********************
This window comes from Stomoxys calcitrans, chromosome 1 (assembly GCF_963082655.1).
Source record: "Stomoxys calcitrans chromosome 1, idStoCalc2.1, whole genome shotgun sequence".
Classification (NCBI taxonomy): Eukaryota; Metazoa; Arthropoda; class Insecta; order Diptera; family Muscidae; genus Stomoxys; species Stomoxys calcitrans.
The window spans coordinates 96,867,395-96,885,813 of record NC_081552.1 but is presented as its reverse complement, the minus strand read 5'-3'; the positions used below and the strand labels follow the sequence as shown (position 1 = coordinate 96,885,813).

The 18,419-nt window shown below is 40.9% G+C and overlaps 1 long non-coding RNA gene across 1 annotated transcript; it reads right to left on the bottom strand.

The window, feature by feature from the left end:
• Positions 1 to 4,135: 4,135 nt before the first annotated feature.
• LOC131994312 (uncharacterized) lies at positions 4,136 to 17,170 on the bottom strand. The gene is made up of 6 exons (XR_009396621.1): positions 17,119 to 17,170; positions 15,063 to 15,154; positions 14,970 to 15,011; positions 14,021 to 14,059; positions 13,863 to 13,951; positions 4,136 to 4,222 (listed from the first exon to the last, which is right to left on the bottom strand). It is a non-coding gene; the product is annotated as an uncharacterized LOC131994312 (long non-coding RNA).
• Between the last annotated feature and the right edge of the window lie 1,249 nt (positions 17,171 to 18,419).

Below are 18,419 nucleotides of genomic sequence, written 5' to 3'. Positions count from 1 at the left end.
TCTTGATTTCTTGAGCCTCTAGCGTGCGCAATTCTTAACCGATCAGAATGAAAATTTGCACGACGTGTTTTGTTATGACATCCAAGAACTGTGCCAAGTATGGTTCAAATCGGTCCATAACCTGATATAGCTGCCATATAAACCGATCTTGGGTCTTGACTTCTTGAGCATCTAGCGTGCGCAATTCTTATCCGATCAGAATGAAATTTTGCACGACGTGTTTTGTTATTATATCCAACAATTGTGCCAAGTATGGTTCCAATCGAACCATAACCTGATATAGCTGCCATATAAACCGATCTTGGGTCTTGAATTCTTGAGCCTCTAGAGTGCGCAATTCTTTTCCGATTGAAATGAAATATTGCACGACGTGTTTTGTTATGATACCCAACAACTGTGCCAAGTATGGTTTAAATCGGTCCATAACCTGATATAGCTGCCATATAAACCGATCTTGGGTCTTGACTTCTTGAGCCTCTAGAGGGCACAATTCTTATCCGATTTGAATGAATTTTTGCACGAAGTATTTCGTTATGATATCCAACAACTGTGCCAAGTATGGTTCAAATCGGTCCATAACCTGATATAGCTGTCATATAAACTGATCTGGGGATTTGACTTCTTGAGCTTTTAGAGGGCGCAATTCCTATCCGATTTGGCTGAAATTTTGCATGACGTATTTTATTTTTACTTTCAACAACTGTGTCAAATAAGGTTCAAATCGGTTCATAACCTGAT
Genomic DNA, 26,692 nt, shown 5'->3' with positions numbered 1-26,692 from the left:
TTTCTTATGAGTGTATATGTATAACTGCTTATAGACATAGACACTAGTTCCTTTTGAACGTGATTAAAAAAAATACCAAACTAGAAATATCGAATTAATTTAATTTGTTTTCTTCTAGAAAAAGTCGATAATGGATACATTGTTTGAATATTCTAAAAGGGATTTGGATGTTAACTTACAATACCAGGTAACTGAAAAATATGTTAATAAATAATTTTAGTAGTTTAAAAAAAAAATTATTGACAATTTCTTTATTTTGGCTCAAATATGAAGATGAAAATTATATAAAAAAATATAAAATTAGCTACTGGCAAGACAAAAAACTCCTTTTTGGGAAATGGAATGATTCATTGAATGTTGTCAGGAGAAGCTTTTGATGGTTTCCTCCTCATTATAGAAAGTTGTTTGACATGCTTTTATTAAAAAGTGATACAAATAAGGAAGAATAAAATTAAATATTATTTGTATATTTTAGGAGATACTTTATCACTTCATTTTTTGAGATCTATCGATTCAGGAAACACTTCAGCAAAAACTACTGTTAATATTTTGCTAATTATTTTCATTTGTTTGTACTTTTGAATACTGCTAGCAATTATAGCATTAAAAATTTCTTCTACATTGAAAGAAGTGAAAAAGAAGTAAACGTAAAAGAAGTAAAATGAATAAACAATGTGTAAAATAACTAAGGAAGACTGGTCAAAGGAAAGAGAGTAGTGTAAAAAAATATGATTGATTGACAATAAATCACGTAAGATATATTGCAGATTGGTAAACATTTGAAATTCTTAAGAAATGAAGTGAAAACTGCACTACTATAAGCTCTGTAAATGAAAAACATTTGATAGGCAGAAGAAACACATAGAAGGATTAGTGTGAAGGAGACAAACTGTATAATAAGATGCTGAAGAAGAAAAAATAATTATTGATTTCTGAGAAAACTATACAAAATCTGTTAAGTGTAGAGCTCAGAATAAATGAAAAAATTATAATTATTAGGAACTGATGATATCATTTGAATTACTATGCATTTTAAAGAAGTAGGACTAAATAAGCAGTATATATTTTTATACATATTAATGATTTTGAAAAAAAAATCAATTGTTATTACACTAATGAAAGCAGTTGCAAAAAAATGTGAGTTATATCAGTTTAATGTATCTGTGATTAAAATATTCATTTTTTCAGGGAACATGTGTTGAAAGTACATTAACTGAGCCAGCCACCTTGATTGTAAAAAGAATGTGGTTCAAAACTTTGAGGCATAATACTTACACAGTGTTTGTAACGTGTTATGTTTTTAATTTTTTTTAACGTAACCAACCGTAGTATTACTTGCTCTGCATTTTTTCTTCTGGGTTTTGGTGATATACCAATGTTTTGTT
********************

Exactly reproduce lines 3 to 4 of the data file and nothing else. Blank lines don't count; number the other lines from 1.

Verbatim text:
Classification (NCBI taxonomy): Eukaryota; Metazoa; Arthropoda; class Insecta; order Diptera; family Muscidae; genus Stomoxys; species Stomoxys calcitrans.
The window spans coordinates 96,867,395-96,885,813 of record NC_081552.1 but is presented as its reverse complement, the minus strand read 5'-3'; the positions used below and the strand labels follow the sequence as shown (position 1 = coordinate 96,885,813).